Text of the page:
Review: The Girl In Red, by Christina Henry
Everyone knows the tale of Little Red Riding Hood. The girl who wandered the woods alone in search of her Grandmother’s house only to find Grandma had made a few changes since they last met. But Christina Henry’s The Girl In Red is not the Grimm’s tale we know and love, it’s better.
When a disease known as ‘The Cough’ swarms the population (sound familiar?), Red embarks on a perilous journey to find sanctuary at her Grandmother’s house deep in the forest. Equipped with her love of apocalyptic novels, a tendency to overthink and an axe sharper than her wit, Red must defend herself against the wolves that prowl her path with guns poised to kill and eyes maddened with the desperate desire to survive. Her world is crumbling and everyone wants to live, but at what cost? Why does ‘The Cough’ have people’s chests burst open like something has slithered from their ribs cage? And most importantly, will Red make it to her Grandmother’s alive?
I have always been a fan of traditional fairytales, the dark, twisted originals and divine Disney remakes alike. But Henry’s ability to take a tale so well known that it has been adapted time and time again and make it fresh, new, and above all, exciting, is unmatched.
The Girl In Red, is one of Henry’s newest editions to her collection of fairytale retellings, most of which stick to a similar vibe as the original, but while Red is as gutsy as she always has been, taking on one wolf at a time, Henry has made her so much more. She is strong. She is damaged. She is caring. She is awkward. She is real. I must say, if I was caught in the midst of the so-called apocalypse, I would want Red as my guide.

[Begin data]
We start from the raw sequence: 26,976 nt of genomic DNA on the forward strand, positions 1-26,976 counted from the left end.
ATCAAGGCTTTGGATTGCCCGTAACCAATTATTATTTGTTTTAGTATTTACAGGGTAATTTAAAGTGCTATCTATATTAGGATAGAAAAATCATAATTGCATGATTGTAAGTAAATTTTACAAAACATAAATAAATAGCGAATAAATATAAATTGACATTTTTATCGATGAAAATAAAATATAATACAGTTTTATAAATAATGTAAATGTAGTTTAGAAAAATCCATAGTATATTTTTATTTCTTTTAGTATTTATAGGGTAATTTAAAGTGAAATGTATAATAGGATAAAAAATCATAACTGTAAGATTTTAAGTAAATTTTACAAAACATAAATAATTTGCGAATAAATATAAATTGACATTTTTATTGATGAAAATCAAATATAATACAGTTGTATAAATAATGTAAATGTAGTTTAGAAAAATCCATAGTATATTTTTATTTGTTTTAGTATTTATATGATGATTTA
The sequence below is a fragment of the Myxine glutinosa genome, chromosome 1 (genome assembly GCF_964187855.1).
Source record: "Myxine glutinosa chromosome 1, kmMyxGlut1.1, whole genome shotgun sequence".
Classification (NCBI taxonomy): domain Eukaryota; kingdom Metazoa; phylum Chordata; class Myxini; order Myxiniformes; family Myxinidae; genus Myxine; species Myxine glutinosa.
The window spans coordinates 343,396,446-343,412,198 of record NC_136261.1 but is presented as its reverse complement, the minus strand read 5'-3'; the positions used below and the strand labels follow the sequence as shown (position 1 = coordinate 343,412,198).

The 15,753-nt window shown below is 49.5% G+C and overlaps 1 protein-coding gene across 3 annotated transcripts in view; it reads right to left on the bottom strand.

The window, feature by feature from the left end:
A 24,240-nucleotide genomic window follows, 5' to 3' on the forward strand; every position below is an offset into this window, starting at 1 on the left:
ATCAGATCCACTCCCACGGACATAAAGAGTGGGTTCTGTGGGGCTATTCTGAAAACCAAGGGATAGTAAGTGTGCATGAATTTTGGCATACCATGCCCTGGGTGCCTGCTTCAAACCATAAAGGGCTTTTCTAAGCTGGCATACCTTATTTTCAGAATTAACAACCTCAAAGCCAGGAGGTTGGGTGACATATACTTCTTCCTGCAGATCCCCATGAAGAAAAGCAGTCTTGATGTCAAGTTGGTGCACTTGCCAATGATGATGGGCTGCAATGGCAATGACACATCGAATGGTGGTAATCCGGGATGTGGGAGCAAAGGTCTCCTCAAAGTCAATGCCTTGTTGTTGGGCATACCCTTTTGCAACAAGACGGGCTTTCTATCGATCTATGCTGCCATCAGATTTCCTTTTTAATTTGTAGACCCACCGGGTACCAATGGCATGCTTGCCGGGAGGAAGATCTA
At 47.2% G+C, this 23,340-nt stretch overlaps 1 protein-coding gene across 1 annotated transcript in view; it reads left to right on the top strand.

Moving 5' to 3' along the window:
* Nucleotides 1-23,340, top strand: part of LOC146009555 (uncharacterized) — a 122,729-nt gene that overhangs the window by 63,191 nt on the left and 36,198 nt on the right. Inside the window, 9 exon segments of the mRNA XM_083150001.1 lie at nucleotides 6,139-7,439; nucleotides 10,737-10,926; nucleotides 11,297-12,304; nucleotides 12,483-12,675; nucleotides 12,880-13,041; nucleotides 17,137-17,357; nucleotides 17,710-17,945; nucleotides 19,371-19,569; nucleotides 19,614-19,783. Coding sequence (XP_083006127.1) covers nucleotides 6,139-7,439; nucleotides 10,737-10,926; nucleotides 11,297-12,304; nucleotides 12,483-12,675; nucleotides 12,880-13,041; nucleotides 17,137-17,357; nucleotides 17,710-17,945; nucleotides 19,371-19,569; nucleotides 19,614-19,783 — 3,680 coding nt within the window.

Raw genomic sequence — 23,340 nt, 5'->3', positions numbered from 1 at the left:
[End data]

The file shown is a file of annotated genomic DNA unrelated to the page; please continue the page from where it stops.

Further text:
This inventive retelling takes inspiration from modern dystopia and apocalyptic philosophies, (with an idea that is eerily similar to Ridly Scott’s Alien), and combines them with imagery I can only describe as abhorrently awesome to create a visceral world and characters you can root for.
In our current climate, with Covid-19 plaguing our world, this story is a must read. It will not only keep you from the immense boredom of self-isolation (or procrastination if you’re a student), it will force you to think how lucky we are. For Red, she lost everything, trekking across a treacherous country alone, but with the support of two tiny hitchhikers she reaffirms her faith in humanity. I can only hope that we can do the same. That and it is a bloody good read.